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Nataliya Muriy
Marketing Content Creator - you name it, she'll write it!

Java is a fun language to develop in but at scale it can give you headaches. One can run into a number of problems that can affect the way a Java app runs. In this article we’ll touch on some common areas for performance issues and share some good resources to guide in your Java performance optimization.

Some Common Issues


As outlined in this e-book, performance issues may occur in the following areas: database, memory, concurrency. Database-related headaches frequently include long response times, caching issues (either no caching, improper configuration and distribution), and an insufficient number of database connections. When it comes to memory, Stop-To-Wait (STW) garbage collections and memory leaks can make for an unpleasant experience. Meanwhile, concurrency can also get us in trouble with three thread-related issues: thread deadlocks, thread gridlocks, and thread pool configuration gridlocks.

All the problems outlined above inevitably affect the most important aspect of our apps – their performance. To help you sort through the wide range of advice for troubleshooting Java performance issues, we have chosen a few additional articles to get you started.

Ready to go an extra mile on your Java developer’s journey? Ready to go beyond what Eclipse has to offer? Try our fullstack MyEclipse IDE, which will rock your world.

How to Avoid Them


One list of tips comes from Thorben Janssen in his Dzone article – 11, to be precise, in which he warns us about unnecessary optimization and recommends to come up with a performance test, as well as tackle the most serious issues first, and much more.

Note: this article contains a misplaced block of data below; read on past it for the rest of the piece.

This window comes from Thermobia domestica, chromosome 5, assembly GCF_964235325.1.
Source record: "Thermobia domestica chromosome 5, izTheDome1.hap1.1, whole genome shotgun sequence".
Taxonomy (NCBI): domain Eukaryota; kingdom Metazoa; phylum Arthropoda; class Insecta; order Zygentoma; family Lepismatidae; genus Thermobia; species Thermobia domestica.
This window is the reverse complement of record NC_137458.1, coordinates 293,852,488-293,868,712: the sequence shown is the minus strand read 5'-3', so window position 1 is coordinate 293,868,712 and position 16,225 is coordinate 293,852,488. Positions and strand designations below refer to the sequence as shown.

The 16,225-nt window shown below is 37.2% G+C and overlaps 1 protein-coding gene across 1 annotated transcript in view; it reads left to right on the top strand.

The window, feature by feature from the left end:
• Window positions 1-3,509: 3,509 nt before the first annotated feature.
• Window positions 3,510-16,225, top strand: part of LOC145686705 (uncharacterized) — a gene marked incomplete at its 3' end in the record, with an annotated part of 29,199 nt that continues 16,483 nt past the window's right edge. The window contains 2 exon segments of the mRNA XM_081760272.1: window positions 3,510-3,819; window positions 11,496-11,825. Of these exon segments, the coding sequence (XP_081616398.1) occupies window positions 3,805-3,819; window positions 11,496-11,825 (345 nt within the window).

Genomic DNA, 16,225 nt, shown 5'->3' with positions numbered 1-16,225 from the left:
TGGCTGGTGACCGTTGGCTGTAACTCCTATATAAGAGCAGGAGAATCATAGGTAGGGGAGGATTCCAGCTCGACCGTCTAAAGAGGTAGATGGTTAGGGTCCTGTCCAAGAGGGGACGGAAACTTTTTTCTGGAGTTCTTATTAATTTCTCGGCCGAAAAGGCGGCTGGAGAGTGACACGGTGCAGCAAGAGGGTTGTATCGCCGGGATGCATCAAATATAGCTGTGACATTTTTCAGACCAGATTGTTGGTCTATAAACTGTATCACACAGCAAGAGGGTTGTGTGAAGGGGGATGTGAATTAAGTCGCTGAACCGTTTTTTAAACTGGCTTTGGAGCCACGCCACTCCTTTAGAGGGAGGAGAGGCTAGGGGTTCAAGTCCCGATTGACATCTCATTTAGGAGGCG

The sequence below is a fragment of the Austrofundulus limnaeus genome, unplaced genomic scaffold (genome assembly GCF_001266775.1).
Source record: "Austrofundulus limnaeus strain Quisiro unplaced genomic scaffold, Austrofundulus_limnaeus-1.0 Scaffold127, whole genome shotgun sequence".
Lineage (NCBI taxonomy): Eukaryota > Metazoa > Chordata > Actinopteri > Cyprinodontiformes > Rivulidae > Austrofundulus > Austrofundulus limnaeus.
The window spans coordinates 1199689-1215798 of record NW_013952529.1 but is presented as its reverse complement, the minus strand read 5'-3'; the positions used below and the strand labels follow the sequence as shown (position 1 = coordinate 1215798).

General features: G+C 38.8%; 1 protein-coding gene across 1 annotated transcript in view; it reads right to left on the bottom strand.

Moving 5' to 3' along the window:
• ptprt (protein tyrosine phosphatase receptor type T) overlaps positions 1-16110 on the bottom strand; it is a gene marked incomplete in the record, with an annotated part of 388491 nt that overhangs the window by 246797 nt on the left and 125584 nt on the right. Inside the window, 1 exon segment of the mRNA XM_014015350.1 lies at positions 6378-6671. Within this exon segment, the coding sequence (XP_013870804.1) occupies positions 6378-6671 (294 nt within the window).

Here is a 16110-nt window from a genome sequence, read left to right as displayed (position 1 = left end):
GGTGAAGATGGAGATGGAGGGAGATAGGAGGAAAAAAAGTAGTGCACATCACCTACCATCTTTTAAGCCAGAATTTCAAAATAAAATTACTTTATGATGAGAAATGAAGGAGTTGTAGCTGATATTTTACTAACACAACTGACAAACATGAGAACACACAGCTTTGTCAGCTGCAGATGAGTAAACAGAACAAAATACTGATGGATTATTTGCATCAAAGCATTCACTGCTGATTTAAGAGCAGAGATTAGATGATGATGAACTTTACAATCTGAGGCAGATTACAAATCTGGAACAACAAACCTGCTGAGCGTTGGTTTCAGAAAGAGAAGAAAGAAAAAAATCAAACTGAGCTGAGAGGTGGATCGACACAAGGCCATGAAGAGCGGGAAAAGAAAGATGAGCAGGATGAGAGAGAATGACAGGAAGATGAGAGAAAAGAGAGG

Ten more coding specific tips on getting the most out of Java can be found on the blog: the use of StringBuilder, primitives and the stack, avoiding recursion, among others.

More advice can also be found in the e-book by Pierre-Hugues Charbonneau (referenced on Dzone), in which he discusses JVM internals, class loading, troubleshooting & monitoring, garbage collection, Java concurrency, application budgeting, as well as tools.

The Happy Ending

Running Java applications at scale requires the ability to identify and resolve performance issues which includes tuning your applications use of resources. Based on your apps architecture and resource usage there are number of tools and techniques at your disposal for creating happy end-user’s experiences. Happy end-users == happy coders (and their bosses)! We hope these few articles can be of use to you.

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Posted on Nov 10th 2017